Republicans are running hard against Obamacare, but one top GOP primary candidate, Mitt Romney, helped Massachusetts adopt a health system change program that served as a model for the Patient Protection and Affordable Care Act of 2010 (PPACA).
Paul Starr writes about Romney’s health system change record in an article in the Washington Post.
“Both overcame long odds to pass legislation, Romney in Massachusetts, Obama at the national level,” Starr writes. “Even the specifics of their reform laws are similar — both include subsidies for private insurance, the establishment of insurance exchanges and a mandate for individuals to maintain a minimum level of coverage. Each man expected to reap credit for his effort. But neither has gotten any political mileage out of it — in fact, both may have lost more ground than they picked up.”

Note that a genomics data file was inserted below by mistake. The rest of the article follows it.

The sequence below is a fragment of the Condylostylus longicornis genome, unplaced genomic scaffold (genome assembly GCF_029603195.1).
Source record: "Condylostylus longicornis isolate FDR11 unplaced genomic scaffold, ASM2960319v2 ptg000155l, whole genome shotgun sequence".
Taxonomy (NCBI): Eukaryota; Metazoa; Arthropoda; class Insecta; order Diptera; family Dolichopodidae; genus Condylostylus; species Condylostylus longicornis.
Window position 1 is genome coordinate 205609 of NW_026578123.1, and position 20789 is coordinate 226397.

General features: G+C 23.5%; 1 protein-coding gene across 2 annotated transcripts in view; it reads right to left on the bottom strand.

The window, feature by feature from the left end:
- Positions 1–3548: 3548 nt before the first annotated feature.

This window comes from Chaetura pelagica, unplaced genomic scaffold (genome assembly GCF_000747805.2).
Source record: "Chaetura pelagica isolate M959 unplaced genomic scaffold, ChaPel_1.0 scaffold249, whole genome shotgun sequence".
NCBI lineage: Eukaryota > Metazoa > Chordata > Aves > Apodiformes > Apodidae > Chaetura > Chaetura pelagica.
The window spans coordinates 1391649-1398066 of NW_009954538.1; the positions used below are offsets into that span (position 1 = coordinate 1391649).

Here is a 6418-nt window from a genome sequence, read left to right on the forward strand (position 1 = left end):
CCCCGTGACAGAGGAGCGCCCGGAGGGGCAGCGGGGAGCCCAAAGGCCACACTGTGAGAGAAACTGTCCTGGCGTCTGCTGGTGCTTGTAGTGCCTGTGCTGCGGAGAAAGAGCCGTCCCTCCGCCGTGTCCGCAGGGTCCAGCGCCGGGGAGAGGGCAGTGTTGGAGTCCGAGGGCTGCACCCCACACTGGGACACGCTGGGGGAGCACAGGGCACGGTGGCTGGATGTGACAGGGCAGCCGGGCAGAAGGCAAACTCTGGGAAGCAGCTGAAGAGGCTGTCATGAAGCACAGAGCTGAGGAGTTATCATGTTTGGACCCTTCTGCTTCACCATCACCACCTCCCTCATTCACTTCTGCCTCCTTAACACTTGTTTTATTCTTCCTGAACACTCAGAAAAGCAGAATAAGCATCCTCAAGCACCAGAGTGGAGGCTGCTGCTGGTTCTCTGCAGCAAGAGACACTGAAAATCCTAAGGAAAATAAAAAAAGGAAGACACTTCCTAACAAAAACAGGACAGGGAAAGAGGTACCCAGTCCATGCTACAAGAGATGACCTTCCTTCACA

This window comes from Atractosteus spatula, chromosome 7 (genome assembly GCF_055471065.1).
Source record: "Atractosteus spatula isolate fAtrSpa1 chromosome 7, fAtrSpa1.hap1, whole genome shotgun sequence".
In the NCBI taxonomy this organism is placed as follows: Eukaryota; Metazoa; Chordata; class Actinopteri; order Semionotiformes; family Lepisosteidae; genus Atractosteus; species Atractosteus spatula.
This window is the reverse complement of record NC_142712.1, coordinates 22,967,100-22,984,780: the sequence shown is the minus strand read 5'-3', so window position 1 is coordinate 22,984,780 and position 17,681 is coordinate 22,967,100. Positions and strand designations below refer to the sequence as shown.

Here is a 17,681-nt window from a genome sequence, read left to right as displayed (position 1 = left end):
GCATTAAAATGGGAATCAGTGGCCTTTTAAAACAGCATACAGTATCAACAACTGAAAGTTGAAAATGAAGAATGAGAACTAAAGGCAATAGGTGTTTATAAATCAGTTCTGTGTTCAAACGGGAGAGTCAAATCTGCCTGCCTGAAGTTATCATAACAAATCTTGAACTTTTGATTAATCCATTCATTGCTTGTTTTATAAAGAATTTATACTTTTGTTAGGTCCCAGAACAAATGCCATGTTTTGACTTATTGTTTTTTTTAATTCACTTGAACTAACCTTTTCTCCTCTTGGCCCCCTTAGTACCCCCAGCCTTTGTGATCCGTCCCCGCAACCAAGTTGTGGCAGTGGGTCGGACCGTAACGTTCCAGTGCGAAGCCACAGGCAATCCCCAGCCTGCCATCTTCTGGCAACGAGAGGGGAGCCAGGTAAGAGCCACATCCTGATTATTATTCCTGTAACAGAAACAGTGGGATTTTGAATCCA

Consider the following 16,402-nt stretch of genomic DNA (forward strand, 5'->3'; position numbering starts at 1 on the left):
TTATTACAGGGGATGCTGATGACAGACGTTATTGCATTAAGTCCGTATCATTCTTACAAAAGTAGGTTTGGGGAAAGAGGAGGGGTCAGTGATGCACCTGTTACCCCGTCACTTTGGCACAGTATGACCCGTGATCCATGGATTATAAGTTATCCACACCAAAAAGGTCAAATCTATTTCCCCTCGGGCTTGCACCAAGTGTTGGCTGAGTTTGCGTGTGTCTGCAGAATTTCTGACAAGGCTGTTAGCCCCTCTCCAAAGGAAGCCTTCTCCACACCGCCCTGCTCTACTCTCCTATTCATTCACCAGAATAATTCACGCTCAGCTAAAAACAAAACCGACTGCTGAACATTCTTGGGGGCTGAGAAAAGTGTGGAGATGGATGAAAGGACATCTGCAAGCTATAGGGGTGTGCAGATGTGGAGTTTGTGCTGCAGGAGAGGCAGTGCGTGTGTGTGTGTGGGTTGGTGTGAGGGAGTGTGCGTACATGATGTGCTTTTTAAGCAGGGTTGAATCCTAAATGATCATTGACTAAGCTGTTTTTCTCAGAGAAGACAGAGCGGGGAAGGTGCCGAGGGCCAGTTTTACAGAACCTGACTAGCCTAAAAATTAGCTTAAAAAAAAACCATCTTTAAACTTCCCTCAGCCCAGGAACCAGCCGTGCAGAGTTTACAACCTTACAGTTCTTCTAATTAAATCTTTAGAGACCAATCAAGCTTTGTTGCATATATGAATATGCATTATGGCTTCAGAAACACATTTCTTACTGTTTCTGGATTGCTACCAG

Many American voters say they want moderate, constructive leadership from whoever they elect to be president, but “these days, moderate policies don’t necessarily make good politics,” Starr says.
Obama agreed to support a PPACA provision requiring individuals to own health coverage partly because Romney had agreed to put an individual mandate in the Massachusetts health system change program, but, even though Obama backed that provision in an effort to be bipartisan, that has turned out to be one of the most unpopular provisions in the program, Starr says.